March 19, 2008

Drillbit Taylor

Freaks and Repeats

Grade: C –
Director: Steven Brill
Starring: Owen Wilson, Leslie Mann, Nate Hartley, Troy Gentile, David Dorfman, and Alex Frost
MPAA Rating: PG-13

Running Time: 1 hour, 42 minutes

Ok, we get it – the teenage years were tough ones for Judd Apatow and the rest of his filmmaking cadre. As producer of Drillbit Taylor, Apatow works off an off-beat script cowritten by Seth Rogan and his Undeclared cohort Kristofor Brown to regurgitate their now-formulaic freaks & geeks coterie of a nebbish weakling (Nate Hartley), a McLovin-esque hyperdork (David Dorfman), and a rotund, foul-mouthed pal (Troy Gentile) who actually resembles a prepubescent Jonah Hill.

For a moment, set aside the rambling, rather inconsequential plot about a trio of hapless high school misfits who hire the titular homeless, Army deserter-cum-conman (Owen Wilson) as bodyguard to protect them against schoolyard bullies (led by Alex Frost) so merciless you begin to question the mental make-up of school administrators who allow the torment to continue unabated. The result is still a superbad, hit-or-miss mess that is only somewhat salvaged by Wilson’s trademark loopy adlibbing.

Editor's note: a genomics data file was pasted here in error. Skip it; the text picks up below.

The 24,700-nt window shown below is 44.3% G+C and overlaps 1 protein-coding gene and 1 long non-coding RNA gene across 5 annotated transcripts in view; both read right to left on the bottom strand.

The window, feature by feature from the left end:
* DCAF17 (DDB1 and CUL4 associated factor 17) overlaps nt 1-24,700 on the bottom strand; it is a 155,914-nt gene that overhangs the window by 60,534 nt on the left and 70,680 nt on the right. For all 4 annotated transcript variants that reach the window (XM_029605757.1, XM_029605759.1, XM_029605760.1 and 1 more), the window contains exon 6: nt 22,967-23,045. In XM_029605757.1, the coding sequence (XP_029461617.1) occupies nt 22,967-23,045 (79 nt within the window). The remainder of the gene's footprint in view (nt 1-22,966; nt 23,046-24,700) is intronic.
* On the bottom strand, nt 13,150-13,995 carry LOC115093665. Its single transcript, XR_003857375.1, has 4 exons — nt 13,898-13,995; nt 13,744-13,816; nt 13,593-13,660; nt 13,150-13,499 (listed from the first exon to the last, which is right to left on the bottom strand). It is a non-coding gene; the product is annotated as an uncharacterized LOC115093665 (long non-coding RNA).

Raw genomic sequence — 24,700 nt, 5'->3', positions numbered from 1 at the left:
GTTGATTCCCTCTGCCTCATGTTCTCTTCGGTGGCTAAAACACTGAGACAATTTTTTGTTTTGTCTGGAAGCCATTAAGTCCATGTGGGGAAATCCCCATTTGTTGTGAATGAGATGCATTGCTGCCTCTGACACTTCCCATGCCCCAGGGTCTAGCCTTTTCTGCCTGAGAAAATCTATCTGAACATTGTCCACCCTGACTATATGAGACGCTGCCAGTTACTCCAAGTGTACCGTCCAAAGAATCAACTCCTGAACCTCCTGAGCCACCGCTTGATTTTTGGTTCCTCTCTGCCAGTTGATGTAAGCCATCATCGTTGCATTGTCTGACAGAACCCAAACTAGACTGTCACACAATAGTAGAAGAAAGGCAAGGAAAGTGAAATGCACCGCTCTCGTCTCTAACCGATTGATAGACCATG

The rest of the would-be guffaws foisted by director Stephen Brill are endless, uninspired sight gags and high school freshmen who somehow reference 8 Mile and Blade Runner with equal aplomb. The female love interests range from Asian stereotypes (Valerie Tian, sporting the same specs from Juno) to oversexed loser-magnets (Apatow’s wife Leslie Mann, Knocked Up). Meanwhile, the rest of the women wandering through this comedic chasm are the perfunctory clueless moms and bleached-blond sun-worshipers whose only function is to pose for topless cell-phone pics with our preteens.

So bewildering is the story that by film’s end, destitute vets are fashioned into thieving villains and the presumptive crowd-pleasing climax is watching a thirty-something adult pummel an eighteen-year-old high schooler. Moreover, the vacuum at the film’s core is that its eponymous protagonist never rises above the level of an unabashed phony, fronting one false backstory after another. We never know who Drillbit Taylor really is – other than his Christian name is Bob – and as such never see the movie as anything other than another of Apatow and Co.’s cinematic exorcisms of adolescent angst.

Rarely has a movie’s advertising tagline been more apt: “You get what you pay for.”

Neil Morris

No comments: